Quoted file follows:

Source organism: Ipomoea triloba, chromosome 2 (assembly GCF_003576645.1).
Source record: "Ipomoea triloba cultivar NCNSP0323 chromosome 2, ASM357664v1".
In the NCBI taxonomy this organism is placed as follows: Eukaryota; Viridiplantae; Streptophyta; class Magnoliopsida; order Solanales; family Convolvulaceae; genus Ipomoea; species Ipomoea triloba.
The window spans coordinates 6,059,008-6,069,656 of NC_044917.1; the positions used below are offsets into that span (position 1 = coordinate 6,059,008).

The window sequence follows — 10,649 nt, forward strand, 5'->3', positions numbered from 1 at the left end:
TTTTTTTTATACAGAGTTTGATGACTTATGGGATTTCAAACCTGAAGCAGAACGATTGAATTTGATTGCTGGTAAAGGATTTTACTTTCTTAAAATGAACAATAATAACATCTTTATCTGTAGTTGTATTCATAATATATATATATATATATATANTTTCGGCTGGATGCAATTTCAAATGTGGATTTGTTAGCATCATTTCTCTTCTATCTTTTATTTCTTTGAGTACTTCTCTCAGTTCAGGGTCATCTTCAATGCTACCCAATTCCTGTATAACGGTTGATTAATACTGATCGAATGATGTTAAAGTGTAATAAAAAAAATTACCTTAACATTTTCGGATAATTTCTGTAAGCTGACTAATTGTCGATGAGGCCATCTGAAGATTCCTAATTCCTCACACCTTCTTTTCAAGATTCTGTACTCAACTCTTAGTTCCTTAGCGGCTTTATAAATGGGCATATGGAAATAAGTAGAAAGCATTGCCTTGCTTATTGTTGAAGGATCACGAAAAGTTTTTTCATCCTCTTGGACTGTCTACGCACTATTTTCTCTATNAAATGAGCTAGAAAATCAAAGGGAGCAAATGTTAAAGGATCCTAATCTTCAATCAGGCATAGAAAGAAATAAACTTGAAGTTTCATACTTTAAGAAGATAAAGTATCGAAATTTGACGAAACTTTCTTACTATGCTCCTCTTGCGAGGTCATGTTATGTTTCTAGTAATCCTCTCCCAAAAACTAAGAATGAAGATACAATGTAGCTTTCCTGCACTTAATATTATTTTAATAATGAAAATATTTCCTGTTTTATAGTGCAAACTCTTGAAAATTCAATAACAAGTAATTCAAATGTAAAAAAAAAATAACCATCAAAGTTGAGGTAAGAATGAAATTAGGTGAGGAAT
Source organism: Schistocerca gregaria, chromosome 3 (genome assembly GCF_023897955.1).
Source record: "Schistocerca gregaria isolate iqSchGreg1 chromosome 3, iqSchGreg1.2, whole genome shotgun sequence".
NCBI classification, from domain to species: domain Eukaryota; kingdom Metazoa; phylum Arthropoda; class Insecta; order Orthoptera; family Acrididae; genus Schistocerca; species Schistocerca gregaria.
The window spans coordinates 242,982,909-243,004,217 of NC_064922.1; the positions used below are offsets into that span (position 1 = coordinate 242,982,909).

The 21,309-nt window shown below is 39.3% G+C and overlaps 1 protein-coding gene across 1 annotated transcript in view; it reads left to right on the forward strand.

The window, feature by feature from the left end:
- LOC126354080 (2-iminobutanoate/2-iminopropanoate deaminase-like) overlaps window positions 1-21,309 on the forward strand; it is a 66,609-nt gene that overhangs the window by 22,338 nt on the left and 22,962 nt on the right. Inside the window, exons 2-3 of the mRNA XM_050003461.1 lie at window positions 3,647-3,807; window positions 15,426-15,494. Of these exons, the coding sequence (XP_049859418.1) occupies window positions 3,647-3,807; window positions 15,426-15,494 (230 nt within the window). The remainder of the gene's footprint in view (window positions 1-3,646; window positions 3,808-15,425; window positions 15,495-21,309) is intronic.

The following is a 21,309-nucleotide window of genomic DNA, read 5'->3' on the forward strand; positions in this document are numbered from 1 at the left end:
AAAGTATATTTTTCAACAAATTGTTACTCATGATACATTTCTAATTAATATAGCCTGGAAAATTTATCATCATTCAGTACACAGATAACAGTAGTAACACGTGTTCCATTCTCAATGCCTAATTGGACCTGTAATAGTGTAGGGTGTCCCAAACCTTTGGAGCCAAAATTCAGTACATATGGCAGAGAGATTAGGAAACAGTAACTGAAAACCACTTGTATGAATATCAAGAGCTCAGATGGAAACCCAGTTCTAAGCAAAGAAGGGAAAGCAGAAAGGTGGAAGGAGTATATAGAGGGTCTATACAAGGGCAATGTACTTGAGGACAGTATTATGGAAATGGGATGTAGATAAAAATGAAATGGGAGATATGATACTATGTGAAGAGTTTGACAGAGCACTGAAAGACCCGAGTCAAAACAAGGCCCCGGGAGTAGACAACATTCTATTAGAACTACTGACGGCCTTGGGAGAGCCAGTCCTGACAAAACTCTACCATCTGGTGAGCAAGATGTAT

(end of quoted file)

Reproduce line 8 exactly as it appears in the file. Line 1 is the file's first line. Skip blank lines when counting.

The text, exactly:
Source record: "Schistocerca gregaria isolate iqSchGreg1 chromosome 3, iqSchGreg1.2, whole genome shotgun sequence".